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I am new to this assembly scene and I was reading a tutorial on creating a simple OS here: http://mikeos.berlios.de/write-your-own-os.html since I really do not want to figure out assembly is there a way that in the middle of the assembly code that it could execute C code.

If you could please give step by step directions on how this can be executed since I am a beginner. I am running Ubuntu 13.10 if that helps at all.

Edit

I apoligise for not being clear. What I would like to do is in the middle of an assembly program, for it to stop executing the assembly commands and instead to start running a C file that has the actual code that I would like to use on my OS such as the scanf and printf functions.

I am running into some trouble. If you could provide a link to a tutorial that just gets me to the point where I have a hello world OS. I can edit the C code from there and be on my way, thanks!

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Do you want to call a different program entirely? Or just some function implemented in C but within your current program? –  Carl Norum Mar 19 '14 at 21:56
    
Nothing can execute C code, it is compiled down to assembly before it is run. Are you trying to get assembly from C code? –  clcto Mar 19 '14 at 21:58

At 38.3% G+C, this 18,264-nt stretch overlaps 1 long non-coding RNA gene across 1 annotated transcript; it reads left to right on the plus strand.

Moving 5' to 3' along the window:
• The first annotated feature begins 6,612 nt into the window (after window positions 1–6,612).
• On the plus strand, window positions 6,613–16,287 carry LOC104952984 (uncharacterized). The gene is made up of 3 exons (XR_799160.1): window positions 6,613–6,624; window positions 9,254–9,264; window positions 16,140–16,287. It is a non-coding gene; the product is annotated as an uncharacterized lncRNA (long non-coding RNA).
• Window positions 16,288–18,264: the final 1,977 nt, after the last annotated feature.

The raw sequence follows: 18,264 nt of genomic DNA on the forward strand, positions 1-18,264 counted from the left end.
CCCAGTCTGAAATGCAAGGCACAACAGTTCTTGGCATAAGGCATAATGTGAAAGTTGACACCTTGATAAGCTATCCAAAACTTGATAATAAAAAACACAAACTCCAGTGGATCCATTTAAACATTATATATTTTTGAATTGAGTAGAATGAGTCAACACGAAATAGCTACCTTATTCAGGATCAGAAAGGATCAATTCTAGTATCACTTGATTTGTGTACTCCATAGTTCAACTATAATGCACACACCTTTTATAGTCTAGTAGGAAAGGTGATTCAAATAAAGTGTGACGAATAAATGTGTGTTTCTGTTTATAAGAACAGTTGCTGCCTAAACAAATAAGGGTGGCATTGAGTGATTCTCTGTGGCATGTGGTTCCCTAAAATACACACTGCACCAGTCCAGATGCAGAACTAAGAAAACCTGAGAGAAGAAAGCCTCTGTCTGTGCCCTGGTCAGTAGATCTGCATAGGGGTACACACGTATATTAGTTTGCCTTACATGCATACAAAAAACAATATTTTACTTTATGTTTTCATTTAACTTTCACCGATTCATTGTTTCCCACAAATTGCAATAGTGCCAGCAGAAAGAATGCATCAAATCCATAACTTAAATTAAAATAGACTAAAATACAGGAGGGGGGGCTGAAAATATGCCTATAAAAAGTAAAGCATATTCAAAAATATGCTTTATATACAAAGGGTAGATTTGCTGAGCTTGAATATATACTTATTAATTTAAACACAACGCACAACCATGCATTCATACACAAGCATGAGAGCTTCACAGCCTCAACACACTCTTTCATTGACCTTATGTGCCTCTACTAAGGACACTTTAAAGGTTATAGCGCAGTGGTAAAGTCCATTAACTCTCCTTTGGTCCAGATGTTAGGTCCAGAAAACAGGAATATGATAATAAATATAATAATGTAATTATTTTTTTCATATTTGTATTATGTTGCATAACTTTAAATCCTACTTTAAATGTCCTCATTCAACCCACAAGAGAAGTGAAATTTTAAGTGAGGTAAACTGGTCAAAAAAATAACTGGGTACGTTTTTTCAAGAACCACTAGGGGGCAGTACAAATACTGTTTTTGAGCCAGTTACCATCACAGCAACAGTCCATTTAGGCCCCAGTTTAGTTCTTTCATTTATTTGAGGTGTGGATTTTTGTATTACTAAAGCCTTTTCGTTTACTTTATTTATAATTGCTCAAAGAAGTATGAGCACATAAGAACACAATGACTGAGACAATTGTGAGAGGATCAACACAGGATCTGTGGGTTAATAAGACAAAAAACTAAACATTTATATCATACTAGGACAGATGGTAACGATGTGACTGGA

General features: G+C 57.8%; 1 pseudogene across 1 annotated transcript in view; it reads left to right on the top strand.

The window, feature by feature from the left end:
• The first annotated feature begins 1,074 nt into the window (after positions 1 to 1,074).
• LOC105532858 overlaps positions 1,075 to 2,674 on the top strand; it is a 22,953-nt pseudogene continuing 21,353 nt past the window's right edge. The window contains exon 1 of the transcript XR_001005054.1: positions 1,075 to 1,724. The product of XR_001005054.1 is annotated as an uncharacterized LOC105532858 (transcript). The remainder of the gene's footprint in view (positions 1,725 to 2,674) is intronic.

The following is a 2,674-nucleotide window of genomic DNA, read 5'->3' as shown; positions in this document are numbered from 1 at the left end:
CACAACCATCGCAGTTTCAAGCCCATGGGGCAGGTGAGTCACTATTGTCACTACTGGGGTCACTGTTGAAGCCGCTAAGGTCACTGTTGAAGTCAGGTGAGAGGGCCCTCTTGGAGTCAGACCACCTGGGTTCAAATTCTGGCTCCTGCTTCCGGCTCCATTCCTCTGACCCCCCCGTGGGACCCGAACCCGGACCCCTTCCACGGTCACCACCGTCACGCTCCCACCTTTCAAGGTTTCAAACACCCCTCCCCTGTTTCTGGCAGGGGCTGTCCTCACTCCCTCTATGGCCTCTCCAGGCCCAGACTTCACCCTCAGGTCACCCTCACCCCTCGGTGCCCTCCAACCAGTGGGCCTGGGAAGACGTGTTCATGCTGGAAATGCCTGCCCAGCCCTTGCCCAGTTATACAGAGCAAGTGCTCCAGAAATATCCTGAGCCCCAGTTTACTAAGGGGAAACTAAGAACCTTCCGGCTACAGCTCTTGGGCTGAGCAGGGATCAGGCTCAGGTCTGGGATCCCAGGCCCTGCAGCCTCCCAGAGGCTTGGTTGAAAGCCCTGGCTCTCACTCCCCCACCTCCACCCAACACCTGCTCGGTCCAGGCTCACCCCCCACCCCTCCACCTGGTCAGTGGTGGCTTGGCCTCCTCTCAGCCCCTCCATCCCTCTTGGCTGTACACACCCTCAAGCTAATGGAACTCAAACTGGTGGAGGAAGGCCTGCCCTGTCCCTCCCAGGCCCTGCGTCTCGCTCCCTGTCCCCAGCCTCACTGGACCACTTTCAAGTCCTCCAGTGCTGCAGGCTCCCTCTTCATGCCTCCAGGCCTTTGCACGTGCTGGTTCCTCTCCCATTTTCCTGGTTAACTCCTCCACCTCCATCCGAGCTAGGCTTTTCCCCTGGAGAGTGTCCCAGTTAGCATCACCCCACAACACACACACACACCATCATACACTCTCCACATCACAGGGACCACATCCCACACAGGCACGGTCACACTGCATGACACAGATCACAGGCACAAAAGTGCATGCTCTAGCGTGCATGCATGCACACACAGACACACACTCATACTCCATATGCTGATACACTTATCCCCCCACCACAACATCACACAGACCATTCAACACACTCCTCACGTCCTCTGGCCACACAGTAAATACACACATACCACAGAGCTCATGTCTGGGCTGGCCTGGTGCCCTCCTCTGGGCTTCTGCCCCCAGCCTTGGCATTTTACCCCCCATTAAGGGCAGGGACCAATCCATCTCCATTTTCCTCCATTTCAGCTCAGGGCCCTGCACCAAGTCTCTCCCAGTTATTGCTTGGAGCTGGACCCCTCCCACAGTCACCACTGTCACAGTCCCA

You are missing an important point: if you are writing an operating system you can write (most of it) in C, but you cannot rely on a "normal" standard library: printf and scanf to work require an operating system to actually perform the IO, so you cannot use them if you have no OS doing this job. The same holds for many other C library functions. –  Matteo Italia Mar 20 '14 at 0:23

1 Answer 1

Ok, step by step instructions, they work on any platform, which is good because you didn't specify what platform you were on:

1) Get a C compiler, in this example I will use gcc.

2) Write a c function that calls the function you want to call:

  #include <stdio.h>
   void somefunc (void)
   {
       int i = 0;

       printf("%d\n", i);
   }

3) compile with gcc -S. Note, if you don't like at&t syntax, you can use gcc -S masm=intel. Without that you end up with the at&t syntax, which is given below.

4) this outputs assembler code with the same name as your source file, with the extension .s, in this case, using 32 bit mingw:

    .file   "call_func.c"
    .section .rdata,"dr"
LC0:
    .ascii "%d\12\0"
    .text
    .globl  _somefunc
    .def    _somefunc;  .scl    2;  .type   32; .endef
_somefunc:
    pushl   %ebp
    movl    %esp, %ebp
    subl    $40, %esp
    movl    $0, -12(%ebp)
    movl    -12(%ebp), %eax
    movl    %eax, 4(%esp)
    movl    $LC0, (%esp)
    call    _printf
    leave
    ret
    .def    _printf;    .scl    2;  .type   32; .endef

5) look at what the compiler did, and do the same thing in your assembly code. In this case, the arguments to printf are pushed on the stack in right to left order, because it is using stdcall on Windows. Also note that c functions start with an underscore, this is typical.

6) get to the point where you don't want to do this anymore, and then look up the calling conventions for your platform, and then you will just know how to do it. Assuming you are on x86 or amd64, a reasonable place to start is the wikipedia page on x86 calling conventions.

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